©22010 Mark Berndt | All Rights Reserved

Revisiting old digital files, old hard drives of images, previous versions of RAW processing, is just the same as looking through old contact sheets. And the same rules of relative image importance apply. When you edit and select and finish the images that are meaningful at the time of the shoot, they reflect a current, specific, and valid state-of-mind. But later review can reveal a shift in that state-of-mind, where age, experience, and situation sees importance in different images. Later they are meaningful in new and, let’s say, more profound ways.

I found the image above in the ‘selects’ from a shoot in 2010 (but not in the ‘final files’) – from a visit Pilar and I made to her Mom’s house in Embudo (my first time there – and early in our relationship), wandering, photographing, talking, exploring, relaxing, experiencing, connecting – and although I obviously experienced this blue-glow of dusk and found it compelled me to make this photograph, I finished other images from that trip that held significance I understood at the time.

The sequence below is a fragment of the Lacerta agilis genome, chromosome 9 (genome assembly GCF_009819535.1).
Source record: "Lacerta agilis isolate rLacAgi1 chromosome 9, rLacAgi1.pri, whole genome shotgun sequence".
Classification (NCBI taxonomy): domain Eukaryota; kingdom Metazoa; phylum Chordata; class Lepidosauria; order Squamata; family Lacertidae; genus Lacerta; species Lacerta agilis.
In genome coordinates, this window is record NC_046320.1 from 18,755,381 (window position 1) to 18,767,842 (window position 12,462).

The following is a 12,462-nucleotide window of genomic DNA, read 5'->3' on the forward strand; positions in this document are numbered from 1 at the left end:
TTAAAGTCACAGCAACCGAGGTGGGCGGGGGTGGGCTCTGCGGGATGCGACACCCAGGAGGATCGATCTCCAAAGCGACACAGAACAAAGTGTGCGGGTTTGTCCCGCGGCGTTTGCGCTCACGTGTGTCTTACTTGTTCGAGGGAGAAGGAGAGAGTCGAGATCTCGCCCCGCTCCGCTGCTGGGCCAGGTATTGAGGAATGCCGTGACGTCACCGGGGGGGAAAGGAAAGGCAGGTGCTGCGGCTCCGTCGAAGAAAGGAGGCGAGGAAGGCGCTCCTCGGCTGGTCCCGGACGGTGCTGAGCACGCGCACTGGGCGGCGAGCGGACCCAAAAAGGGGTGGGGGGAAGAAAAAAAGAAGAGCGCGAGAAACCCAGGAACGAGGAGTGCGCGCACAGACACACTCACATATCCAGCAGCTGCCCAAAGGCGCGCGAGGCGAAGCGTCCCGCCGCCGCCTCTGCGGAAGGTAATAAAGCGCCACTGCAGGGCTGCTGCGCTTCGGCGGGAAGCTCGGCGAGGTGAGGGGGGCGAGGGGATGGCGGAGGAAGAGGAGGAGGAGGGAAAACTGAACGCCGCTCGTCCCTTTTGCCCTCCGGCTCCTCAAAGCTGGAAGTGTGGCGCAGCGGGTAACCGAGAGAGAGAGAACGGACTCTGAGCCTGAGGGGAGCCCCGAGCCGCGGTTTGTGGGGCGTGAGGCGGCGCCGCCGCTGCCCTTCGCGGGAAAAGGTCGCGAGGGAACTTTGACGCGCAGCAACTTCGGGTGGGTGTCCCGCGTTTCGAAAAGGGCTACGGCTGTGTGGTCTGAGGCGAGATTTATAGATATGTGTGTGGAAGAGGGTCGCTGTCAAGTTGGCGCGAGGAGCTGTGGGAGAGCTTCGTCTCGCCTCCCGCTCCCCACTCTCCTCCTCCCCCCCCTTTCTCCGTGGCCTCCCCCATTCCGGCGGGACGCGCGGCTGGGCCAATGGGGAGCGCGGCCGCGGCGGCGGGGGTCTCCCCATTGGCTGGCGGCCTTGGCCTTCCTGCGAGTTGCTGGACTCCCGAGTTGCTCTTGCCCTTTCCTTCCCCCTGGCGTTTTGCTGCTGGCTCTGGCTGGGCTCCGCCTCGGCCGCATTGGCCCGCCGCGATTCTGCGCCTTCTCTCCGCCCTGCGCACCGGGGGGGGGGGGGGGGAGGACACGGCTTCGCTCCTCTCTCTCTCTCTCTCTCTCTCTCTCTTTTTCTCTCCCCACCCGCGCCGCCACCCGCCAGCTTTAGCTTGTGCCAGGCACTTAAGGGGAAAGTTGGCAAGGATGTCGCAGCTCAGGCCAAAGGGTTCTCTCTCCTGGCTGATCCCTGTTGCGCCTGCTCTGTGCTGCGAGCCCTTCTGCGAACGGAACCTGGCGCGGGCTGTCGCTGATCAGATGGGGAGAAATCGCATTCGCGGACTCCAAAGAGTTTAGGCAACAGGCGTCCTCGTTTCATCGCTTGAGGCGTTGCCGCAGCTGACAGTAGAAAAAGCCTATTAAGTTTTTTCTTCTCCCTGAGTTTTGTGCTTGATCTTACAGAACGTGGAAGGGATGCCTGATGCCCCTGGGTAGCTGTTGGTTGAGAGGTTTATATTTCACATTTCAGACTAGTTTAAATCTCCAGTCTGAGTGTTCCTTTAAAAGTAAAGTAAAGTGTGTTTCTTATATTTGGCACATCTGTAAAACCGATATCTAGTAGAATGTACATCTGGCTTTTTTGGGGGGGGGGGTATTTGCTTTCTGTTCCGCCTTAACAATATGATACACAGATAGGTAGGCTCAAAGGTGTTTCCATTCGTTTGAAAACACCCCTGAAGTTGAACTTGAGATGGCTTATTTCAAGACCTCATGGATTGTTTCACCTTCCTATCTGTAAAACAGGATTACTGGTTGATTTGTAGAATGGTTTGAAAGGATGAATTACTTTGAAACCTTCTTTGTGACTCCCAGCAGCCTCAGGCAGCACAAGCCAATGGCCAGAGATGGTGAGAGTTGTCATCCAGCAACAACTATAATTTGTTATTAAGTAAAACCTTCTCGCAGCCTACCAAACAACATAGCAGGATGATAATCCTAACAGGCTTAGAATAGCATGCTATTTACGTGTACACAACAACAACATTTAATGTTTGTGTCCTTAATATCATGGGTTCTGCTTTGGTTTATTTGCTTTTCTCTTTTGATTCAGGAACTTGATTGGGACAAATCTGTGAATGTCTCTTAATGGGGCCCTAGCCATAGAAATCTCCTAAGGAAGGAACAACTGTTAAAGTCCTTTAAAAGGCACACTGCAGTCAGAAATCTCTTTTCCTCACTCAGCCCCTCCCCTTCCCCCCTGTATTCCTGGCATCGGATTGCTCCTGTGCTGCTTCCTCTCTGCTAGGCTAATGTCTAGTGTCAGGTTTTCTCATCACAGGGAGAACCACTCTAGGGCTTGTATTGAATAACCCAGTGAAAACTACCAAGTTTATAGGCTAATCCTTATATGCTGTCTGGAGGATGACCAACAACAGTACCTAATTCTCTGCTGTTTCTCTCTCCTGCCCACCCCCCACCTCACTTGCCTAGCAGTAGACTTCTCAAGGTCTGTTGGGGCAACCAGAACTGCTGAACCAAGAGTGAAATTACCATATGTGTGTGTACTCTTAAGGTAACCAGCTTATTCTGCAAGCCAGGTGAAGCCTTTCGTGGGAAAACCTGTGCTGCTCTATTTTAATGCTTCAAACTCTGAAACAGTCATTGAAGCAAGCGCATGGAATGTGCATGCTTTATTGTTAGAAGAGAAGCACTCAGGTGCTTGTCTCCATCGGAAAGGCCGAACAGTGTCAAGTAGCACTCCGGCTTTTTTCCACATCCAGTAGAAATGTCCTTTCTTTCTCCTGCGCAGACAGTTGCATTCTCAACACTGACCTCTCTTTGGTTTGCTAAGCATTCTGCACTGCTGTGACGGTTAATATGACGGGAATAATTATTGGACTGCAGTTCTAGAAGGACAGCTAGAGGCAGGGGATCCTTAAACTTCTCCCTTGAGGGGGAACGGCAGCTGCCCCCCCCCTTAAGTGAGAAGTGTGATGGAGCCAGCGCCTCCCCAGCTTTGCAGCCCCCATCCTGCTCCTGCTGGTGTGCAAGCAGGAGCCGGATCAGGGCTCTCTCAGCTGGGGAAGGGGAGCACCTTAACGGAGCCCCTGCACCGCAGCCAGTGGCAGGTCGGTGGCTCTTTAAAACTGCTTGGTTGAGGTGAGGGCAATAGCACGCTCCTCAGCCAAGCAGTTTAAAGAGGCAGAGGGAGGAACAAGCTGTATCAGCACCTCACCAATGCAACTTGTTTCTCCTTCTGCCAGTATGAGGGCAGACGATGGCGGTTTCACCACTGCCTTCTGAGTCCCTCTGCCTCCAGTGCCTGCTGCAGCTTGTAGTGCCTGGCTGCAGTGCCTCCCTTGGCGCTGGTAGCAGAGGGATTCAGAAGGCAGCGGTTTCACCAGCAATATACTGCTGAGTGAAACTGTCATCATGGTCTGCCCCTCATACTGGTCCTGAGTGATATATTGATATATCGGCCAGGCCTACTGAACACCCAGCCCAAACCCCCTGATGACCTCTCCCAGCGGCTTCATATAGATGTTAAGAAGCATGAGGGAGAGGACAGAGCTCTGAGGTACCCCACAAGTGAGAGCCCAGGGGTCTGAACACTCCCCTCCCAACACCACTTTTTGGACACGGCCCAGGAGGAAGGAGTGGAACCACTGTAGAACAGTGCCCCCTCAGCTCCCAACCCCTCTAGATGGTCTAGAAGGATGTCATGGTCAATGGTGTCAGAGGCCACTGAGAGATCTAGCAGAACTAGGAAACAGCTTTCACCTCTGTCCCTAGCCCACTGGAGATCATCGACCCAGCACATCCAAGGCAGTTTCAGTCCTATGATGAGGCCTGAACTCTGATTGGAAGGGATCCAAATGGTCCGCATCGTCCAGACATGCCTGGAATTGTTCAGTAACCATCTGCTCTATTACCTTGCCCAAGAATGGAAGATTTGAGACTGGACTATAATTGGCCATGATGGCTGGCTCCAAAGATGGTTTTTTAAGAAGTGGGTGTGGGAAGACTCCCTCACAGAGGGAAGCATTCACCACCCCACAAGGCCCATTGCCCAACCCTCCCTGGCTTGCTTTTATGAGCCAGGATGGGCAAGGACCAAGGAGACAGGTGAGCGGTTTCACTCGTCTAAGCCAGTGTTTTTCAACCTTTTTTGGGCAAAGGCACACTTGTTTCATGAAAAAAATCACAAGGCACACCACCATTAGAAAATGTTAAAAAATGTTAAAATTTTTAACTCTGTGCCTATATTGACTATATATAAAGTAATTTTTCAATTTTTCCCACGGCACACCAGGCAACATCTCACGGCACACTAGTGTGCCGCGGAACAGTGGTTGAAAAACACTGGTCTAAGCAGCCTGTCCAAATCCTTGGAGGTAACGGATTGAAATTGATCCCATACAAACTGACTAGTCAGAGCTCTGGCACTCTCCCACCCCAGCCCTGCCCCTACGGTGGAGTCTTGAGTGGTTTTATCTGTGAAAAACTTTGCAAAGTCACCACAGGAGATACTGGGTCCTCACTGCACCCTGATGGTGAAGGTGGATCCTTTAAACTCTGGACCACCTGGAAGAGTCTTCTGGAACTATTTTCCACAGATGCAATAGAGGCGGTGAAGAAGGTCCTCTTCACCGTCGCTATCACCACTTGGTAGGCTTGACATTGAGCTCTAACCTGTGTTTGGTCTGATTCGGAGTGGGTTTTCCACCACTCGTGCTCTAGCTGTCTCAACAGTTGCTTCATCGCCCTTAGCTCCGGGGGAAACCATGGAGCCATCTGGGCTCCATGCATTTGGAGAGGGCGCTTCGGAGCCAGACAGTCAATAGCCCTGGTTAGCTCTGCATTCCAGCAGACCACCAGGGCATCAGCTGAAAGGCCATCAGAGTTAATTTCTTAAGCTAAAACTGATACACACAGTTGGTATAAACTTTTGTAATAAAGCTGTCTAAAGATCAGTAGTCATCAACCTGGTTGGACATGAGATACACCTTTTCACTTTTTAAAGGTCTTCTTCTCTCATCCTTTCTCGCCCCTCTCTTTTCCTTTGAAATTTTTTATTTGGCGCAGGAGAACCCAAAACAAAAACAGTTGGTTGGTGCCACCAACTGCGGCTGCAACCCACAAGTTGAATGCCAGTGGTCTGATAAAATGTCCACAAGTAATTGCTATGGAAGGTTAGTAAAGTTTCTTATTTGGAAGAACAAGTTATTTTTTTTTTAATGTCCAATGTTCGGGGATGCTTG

Having re-discovering and posted this image yesterday, I started work on a poem at breakfast this morning at my most inspiring coffeehouse/restaurant – Room 39. The picture prompted the recollection and poem, not the memory itself. And in that I find the value of photography.

I Visit This Image That’s Six Years Old

I visit this image that’s 6 years old
to remember the day that I first said my hello
to the high desert dusk
and savored the piñon
and feasted on morsels of lingering sun
spun in the teardrops of the Indian ricegrass
a reverse silhouette against a mountain, and sky

that night – no orange ball
no fiery star extinguished on exit
but a soft slate blue gauze
tipped with cool greens and shadow
to quiet my eye
at the onset of night
more than a mile high

like a desert dessert
this last flavor
as we slipped
wrapped in silence
to sleep.

©2016 Mark Berndt | All Rights Reserved
©2016 Mark Berndt | All Rights Reserved